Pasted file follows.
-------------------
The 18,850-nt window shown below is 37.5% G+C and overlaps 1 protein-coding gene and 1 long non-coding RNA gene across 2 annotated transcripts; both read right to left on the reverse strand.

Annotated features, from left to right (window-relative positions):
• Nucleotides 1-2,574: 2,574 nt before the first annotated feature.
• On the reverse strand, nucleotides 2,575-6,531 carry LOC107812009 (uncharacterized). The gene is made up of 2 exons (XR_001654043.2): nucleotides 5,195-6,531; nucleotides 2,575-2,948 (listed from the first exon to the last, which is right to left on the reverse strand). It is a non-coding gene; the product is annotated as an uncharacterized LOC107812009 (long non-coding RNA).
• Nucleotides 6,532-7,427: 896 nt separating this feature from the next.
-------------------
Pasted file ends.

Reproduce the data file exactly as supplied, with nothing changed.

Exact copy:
The 18,850-nt window shown below is 37.5% G+C and overlaps 1 protein-coding gene and 1 long non-coding RNA gene across 2 annotated transcripts; both read right to left on the reverse strand.

Annotated features, from left to right (window-relative positions):
• Nucleotides 1-2,574: 2,574 nt before the first annotated feature.
• On the reverse strand, nucleotides 2,575-6,531 carry LOC107812009 (uncharacterized). The gene is made up of 2 exons (XR_001654043.2): nucleotides 5,195-6,531; nucleotides 2,575-2,948 (listed from the first exon to the last, which is right to left on the reverse strand). It is a non-coding gene; the product is annotated as an uncharacterized LOC107812009 (long non-coding RNA).
• Nucleotides 6,532-7,427: 896 nt separating this feature from the next.